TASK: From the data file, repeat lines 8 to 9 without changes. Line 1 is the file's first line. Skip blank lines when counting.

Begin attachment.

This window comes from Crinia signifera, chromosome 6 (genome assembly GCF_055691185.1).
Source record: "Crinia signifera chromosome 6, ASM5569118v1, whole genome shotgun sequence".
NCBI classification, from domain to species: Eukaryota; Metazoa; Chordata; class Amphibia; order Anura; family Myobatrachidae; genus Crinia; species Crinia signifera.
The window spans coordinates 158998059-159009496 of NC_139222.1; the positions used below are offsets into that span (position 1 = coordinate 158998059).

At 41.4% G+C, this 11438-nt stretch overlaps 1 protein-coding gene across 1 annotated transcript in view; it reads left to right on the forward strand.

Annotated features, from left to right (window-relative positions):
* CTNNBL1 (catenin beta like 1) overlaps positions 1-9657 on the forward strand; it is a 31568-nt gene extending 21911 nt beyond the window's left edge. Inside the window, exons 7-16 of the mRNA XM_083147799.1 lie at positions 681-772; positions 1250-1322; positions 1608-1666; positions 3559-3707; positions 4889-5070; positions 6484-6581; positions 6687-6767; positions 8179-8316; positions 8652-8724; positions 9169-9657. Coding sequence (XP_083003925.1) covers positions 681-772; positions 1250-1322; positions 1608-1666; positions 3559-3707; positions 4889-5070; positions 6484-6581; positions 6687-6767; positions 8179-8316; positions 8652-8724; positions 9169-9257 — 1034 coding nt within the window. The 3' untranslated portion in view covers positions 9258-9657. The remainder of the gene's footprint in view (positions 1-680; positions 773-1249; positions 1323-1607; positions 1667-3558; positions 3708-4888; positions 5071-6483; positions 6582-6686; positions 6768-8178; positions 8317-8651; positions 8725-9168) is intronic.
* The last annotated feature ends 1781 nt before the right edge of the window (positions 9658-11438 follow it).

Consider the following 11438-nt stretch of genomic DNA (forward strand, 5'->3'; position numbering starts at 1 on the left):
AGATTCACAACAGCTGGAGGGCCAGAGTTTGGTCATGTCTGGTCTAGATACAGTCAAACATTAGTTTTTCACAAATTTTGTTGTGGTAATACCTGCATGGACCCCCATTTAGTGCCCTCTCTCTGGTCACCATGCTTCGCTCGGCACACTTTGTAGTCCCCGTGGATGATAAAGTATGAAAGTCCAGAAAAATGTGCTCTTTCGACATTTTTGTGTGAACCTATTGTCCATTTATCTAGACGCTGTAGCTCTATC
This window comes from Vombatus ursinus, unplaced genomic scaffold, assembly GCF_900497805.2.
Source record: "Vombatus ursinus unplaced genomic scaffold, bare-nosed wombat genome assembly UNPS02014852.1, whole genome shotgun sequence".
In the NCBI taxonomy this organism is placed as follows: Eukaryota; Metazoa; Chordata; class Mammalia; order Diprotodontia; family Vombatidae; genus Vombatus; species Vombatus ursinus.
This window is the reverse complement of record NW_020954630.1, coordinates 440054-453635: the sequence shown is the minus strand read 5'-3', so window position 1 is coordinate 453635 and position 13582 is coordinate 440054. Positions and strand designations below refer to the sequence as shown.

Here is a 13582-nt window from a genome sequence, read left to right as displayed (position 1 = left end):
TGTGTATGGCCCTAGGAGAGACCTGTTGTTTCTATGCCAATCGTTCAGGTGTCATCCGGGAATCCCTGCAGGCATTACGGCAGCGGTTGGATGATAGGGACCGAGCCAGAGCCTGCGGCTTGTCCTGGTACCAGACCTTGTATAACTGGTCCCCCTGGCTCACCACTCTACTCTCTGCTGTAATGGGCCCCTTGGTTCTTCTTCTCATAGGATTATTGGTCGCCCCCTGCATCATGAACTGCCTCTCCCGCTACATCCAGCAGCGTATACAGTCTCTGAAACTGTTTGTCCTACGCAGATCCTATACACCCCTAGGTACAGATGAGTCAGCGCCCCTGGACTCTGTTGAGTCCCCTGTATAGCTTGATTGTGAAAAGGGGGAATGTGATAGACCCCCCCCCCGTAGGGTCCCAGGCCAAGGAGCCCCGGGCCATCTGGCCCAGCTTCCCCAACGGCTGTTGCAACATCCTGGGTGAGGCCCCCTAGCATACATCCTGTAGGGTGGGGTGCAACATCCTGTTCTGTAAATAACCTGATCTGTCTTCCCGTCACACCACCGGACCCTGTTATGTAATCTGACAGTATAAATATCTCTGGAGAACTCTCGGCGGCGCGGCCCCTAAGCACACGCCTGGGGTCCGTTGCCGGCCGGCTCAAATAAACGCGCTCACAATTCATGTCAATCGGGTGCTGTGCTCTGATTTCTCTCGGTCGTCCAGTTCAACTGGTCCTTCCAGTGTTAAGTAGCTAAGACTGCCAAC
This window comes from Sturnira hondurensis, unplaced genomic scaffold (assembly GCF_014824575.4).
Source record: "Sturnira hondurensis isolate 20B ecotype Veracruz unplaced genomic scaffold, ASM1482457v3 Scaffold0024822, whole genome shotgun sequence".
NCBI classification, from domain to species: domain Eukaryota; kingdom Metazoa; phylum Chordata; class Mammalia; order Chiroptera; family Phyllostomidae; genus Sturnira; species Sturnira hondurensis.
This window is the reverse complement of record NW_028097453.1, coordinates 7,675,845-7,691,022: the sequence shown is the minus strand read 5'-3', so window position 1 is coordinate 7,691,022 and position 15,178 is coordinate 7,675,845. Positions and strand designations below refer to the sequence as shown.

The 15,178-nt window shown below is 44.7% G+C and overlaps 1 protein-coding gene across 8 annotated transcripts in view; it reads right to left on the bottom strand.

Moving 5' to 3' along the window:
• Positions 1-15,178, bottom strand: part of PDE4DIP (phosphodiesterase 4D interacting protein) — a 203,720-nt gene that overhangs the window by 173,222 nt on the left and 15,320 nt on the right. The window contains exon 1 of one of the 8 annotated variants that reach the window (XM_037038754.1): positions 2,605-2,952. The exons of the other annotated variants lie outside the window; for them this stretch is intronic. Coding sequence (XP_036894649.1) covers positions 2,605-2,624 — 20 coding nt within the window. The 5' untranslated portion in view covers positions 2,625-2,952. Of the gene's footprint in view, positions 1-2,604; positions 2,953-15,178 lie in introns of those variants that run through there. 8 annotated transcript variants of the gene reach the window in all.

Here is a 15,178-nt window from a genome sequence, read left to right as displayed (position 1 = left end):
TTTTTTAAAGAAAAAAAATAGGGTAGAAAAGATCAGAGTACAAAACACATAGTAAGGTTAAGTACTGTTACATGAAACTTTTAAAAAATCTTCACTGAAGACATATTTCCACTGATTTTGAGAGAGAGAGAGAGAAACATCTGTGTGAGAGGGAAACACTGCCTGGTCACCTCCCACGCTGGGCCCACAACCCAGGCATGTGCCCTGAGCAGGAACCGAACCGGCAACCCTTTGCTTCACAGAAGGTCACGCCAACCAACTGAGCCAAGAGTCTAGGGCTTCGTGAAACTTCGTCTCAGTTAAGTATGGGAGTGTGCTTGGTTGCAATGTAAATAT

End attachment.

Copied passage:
* The last annotated feature ends 1781 nt before the right edge of the window (positions 9658-11438 follow it).

Consider the following 11438-nt stretch of genomic DNA (forward strand, 5'->3'; position numbering starts at 1 on the left):